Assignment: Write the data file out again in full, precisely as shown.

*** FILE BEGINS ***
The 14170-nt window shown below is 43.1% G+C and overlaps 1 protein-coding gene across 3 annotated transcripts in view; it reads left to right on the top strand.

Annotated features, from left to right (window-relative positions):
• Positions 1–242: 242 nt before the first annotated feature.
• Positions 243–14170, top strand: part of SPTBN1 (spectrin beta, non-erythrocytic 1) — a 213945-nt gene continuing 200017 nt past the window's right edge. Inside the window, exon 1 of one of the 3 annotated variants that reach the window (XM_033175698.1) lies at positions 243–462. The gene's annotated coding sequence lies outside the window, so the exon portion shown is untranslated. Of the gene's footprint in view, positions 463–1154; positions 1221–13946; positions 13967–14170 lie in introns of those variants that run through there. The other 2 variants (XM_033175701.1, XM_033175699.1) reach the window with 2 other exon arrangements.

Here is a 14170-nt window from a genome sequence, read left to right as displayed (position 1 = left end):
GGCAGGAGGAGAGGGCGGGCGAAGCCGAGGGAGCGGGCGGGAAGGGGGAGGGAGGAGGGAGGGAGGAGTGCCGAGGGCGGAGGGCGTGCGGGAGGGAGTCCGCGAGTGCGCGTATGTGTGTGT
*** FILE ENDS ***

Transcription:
The 14170-nt window shown below is 43.1% G+C and overlaps 1 protein-coding gene across 3 annotated transcripts in view; it reads left to right on the top strand.

Annotated features, from left to right (window-relative positions):
• Positions 1–242: 242 nt before the first annotated feature.
• Positions 243–14170, top strand: part of SPTBN1 (spectrin beta, non-erythrocytic 1) — a 213945-nt gene continuing 200017 nt past the window's right edge. Inside the window, exon 1 of one of the 3 annotated variants that reach the window (XM_033175698.1) lies at positions 243–462. The gene's annotated coding sequence lies outside the window, so the exon portion shown is untranslated. Of the gene's footprint in view, positions 463–1154; positions 1221–13946; positions 13967–14170 lie in introns of those variants that run through there. The other 2 variants (XM_033175701.1, XM_033175699.1) reach the window with 2 other exon arrangements.

Here is a 14170-nt window from a genome sequence, read left to right as displayed (position 1 = left end):
GGCAGGAGGAGAGGGCGGGCGAAGCCGAGGGAGCGGGCGGGAAGGGGGAGGGAGGAGGGAGGGAGGAGTGCCGAGGGCGGAGGGCGTGCGGGAGGGAGTCCGCGAGTGCGCGTATGTGTGTGT